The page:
And so it continued, and continues into our own day. It is a testimonial I suppose to geography in two ways: geography determined the site, where the road passed between a cliff and the sea and crossed a river, but Lebanon's geography as the center point in the Fertile Crescent (the river was once the boundary between the Egyptian and Hittite Empires) meant that marching armies going to conquer one of its bigger neighbors nearby were likely to pass along this road. It is a great lesson in geographical determinism in history, and a reminder of how often war has come to this region.

I saw the Nahr al-Kalb only once, some 40 years ago. It's seen more wars and acquired at least one monument since then. But I don't know why it hasn't occurred to me to blog about it before.

UPDATE: On Herodotus' use of "Palestine," see the comments below.


Raymond Stock said...

Fascinating, Michael. Egyptologists, of course, are quite familiar with Ramses II's inscription. But the others are certainly far less well-known even to specialists in the region. I am curious about one thing, however. As I don't have a copy of The Histories with me, did Herodotus really use the term "Syria Palestine" to describe the area? The ancient Egyptians would have called the general area the Land of Djahi (or Zahi). The Greeks would have considered it perhaps to be a part of Syria and/or Phoenicia. But Palestine was a term invented by the Romans roughly five centuries later, and probably wouldn't have included southern Lebanon even then. I suspect the translator preferred that term. What do you think?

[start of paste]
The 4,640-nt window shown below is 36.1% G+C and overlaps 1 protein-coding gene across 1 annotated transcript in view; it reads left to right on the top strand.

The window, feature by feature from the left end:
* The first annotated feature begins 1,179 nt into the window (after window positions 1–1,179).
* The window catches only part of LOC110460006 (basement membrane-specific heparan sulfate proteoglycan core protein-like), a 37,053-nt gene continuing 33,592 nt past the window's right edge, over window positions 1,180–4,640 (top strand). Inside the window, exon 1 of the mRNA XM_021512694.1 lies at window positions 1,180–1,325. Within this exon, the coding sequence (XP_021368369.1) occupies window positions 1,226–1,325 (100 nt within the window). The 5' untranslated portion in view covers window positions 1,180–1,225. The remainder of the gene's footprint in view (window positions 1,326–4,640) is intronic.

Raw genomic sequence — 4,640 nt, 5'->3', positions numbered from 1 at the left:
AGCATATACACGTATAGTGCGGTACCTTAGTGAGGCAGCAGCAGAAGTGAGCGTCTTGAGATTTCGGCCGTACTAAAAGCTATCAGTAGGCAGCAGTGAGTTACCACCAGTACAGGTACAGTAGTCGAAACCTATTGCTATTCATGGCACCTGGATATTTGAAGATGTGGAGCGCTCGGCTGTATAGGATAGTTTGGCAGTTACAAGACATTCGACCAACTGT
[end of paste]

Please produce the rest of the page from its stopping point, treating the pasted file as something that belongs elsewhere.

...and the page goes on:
Michael Collins Dunn said...

Don't forget the Philistines, original source of the name. If your Greek's better than mine, here's the original, which is certainly some form of "Palestine": αἱ δὲ στῆλαι τὰς ἵστα κατὰ τὰς χώρας ὁ Αἰγύπτου βασιλεὺς Σέσωστρις, αἱ μὲν πλεῦνες οὐκέτι φαίνονται περιεοῦσαι, ἐν δὲ τῇ Παλαιστίνῃ Συρίῃ αὐτὸς ὥρων ἐούσας καὶ τὰ γράμματα τὰ εἰρημένα ἐνεόντα καὶ γυναικὸς αἰδοῖα. Others translate it as "Palestinian Syria." If you Google Herodotus and Palestine you'll see there's a lot of debate about what it meant in Herodotus' day. You'll be shocked to learn that Palestinians and Israelis take rather different interpretations.

Michael Collins Dunn said...

And an addendum. Some apparently have argued that for Herodotus "Palestine" included territory north of the Carmel, so it could have included parts of Lebanon, though I'm unclear how he then would have distinguished it from Phoenicia.

Raymond Stock said...

Thanks, for that. You're right about Herodotus' reference, of course, as I should have remembered. He classified Palaestine as a part of Syria, as the Greek you've copied here indicates. (My Greek is not good, but I can make out the term at least.) Beginning a century or two after Ramses II, the Egyptians did refer to that between them and Lebanon as Peleshet. The Hebrews also used the term Philistia--which, like those other terms, referred to the land of the Philistines. However, that was not an official designation until after the Bar Kochba revolt, when the Romans called it Palestine in revenge. And of course, I'm deeply shocked to know that divisions exist over this history.